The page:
India's current account deficit stood at $5.8 billion in the first quarter of the current fiscal as compared to $9 billion a year ago, the Reserve Bank of India (RBI) said on Wednesday.
The bank said in a statement that the capital account "showed a turnaround from a negative balance in the last two quarters of 2008-09 to a positive balance of $6.7 billion during the first quarter of 2009-10".
Private transfer receipts, comprising mainly remittances from Indians working overseas and local withdrawals from NRI (non-resident Indian) rupee deposits, increased by 9.4 percent to $13.3 billion during April-June quarter from $12.2 billion a year ago.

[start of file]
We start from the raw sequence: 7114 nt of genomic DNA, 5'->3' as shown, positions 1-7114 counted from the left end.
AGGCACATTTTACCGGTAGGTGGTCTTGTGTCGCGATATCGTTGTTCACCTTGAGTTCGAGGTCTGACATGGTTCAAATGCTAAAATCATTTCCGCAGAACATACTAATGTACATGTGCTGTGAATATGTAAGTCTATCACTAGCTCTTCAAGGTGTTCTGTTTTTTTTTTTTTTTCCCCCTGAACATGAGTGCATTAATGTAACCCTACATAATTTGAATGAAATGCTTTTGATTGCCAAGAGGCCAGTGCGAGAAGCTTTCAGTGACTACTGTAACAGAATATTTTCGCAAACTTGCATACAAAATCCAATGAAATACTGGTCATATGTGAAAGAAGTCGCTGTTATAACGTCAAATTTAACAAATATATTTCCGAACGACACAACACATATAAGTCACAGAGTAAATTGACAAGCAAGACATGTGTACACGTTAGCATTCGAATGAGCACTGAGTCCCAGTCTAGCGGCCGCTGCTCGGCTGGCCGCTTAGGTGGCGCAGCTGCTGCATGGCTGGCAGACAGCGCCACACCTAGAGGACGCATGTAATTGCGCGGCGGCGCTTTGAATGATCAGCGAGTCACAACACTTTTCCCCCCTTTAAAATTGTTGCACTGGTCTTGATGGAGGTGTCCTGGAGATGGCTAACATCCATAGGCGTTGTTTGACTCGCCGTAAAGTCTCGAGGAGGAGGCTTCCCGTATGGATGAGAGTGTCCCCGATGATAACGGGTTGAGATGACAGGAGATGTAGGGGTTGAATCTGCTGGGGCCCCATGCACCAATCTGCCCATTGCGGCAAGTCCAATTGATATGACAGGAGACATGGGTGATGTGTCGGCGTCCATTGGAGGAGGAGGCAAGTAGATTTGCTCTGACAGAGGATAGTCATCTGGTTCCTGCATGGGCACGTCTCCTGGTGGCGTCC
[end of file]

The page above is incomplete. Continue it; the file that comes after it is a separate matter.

Gross capital inflows to India revived during the June quarter as compared to the corresponding period of last year.
"The gross inflows were at $78.5 billion as compared to $90.9 billion in April-June 2008-09 mainly led by inflows under FIIs, FDI and NRI deposits," said the RBI statement.
Gross capital outflows during the first quarter this fiscal stood lower at $71.8 billion as against $79.7 billion in the corresponding period last fiscal.
India's external debt stood at $227.7 billion at the end of June 2009.
"The increase in external debt by $3.7 billion over the last fiscal was mainly due to increase in long-term external debt, particularly non-resident Indian (NRI) deposits," RBI said.